Well, that’s the thing. It would be kind of strange to just hear me, kind of, jam. I’m basically going to do a show and tell with some of the gadgets. Because some of the stuff, I guess people have never seen before, at least. Ansel hadn’t seen some, because some of the machines are older than he is.
But, even for me, the stuff that I dig for in terms of gear is quite esoteric sometimes. I just collect things that make interesting sounds. So, there’s a bit of that, and I’m also going to do some signature DJing on three turntables. So, a little bit of that, too.
Have you seen the film?
Just last night, actually, was the first time I saw it front to back, the whole film.
I’m excited to see it again tonight because it is so intricately put together that even last night I was, like, ‘Ah, I just missed the set up for that.’ Or, ‘I barely caught it, and I’m gonna be ready for it tomorrow and catch that.’ But even then, it’s just so many levels of jokes that he’s written into some of the scenes that it’ll be definitely worth multiple viewings, you know.
How was it seeing your work in the context the first time?
It was great! I didn’t know it would be so early in the film. In my mind I still think chronologically, and we were there late. I was maybe the third to last day of shooting. But, understandably, the real technical stuff is with all the car stunt stuff, and so they had to get all that first.
So, my scene was almost like a vacation for the shoot team. It’s just like being a home studio with Ansel and trying to put [it] together.
So you were on set when they were putting that scene where Baby creates the track?
Yeah, they flew me down there for that — to consult on how the studio would look, [and] how we would put it together.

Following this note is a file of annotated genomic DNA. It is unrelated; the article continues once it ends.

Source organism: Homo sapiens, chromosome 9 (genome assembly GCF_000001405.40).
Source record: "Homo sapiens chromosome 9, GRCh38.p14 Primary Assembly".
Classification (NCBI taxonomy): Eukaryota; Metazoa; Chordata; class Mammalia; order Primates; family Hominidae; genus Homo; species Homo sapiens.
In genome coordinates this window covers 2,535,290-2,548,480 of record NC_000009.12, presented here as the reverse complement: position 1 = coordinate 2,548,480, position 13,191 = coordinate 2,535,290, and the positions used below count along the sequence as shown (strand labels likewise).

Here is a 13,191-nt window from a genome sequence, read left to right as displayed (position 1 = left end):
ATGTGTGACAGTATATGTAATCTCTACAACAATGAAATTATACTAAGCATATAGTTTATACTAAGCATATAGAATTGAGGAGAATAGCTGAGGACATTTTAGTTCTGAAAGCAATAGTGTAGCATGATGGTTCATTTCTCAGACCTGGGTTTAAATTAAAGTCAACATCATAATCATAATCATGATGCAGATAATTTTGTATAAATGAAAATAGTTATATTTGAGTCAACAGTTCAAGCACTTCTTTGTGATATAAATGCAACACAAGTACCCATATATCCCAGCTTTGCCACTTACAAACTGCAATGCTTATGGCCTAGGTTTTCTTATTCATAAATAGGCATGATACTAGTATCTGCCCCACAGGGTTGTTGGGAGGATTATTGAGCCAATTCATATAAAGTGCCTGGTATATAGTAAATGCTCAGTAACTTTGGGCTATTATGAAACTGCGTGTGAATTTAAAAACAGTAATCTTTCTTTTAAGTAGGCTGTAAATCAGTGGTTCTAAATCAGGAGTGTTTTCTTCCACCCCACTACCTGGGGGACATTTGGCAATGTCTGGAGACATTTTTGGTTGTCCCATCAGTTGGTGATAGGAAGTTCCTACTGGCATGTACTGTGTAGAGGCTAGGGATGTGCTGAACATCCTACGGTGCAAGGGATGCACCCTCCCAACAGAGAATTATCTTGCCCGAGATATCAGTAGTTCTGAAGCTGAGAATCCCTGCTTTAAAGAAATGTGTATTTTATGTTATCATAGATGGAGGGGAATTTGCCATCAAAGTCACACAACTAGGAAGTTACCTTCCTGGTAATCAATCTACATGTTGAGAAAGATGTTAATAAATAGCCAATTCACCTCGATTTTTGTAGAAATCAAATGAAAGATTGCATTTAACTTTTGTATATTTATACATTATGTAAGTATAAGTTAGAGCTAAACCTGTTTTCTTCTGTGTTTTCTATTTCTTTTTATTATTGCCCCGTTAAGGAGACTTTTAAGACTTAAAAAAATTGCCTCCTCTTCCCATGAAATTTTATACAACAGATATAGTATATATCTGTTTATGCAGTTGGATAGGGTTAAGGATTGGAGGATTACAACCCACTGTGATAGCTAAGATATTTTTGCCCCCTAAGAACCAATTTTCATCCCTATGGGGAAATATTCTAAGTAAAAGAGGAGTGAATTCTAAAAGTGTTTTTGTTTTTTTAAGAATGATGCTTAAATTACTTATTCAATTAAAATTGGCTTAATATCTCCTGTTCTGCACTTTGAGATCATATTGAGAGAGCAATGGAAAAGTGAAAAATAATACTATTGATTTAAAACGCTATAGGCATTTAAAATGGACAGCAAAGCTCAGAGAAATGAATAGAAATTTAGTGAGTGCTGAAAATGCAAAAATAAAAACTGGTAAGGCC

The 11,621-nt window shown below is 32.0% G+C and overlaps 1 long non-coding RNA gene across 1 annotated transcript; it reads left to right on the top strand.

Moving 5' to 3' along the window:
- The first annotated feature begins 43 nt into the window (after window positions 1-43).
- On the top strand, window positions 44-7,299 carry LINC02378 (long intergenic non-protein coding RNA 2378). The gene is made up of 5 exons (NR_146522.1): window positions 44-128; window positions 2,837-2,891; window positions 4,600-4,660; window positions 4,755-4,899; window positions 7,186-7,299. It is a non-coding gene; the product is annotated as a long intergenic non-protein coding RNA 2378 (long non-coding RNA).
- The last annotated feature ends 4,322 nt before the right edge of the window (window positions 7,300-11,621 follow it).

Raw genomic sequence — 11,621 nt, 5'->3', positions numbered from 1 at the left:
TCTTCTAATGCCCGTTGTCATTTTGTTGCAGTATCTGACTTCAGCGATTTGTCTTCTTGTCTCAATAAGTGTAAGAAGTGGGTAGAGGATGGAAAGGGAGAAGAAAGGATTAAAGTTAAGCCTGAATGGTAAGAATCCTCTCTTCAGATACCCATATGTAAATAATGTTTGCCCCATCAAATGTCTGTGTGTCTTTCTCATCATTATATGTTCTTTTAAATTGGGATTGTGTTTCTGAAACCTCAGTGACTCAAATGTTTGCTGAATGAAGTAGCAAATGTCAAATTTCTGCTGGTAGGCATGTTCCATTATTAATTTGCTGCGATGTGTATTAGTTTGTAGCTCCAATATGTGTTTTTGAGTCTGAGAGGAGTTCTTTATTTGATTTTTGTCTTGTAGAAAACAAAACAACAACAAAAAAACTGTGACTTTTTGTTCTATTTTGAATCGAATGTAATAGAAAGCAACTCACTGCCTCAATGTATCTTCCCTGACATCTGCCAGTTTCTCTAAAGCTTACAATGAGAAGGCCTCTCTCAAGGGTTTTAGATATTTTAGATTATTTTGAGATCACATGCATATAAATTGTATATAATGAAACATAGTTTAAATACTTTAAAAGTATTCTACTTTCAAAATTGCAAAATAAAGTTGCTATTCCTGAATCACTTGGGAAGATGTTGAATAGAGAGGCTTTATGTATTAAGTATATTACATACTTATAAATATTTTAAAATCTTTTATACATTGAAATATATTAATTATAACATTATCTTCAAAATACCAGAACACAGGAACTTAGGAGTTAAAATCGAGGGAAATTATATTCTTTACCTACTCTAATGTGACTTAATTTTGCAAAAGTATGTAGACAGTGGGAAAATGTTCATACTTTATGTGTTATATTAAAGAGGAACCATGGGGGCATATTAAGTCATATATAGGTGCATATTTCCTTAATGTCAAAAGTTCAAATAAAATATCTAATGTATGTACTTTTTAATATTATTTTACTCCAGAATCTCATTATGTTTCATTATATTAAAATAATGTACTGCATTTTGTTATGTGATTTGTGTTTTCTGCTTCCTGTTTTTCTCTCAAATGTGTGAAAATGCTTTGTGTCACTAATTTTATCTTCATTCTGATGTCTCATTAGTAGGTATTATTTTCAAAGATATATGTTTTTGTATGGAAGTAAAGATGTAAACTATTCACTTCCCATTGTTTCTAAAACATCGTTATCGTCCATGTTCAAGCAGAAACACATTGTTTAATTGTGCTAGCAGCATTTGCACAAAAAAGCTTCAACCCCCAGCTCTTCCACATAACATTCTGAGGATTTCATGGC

Did you coach Ansel on any of the moves? Like pulling against the magnetic card reader?
Yeah. He’s a great musician, I don’t know if you knew that.
I didn’t know that.
Yeah, he can sing, play piano, make beats and stuff. I don’t know if I really needed to be there outside of [making] the tracks and what order to do things. Like, we’ll do this beat, then I made the bassline on this, then we did the chromatics on this, and then we can, you know, whatever. But it was just fun to see and be a part of that for that day, more as a consultant.
The one funny thing, was that Ansel was late that day. He was tied up somewhere. They were on a pretty tight schedule, and they said, “Ah well, we’ll just get Eric to do it. And, I said, “WHAT?!”
It was just a top shot with hands and stuff. I said, “My hands look nothing like Ansel’s hands! What are you talking about?” It was almost that, but then, luckily, he showed up. I mean, I would have been fine with doing it, but I guess I missed my shot being a hand model.
Well, there’s always the sequel, I guess.
So, did you just do the one track or were you involved on the soundtrack on a whole?
No, it was, “Was He Slow”, and then they asked for other stuff. I think the other thing in there was one of the tracks he made for Deborah (Lily James).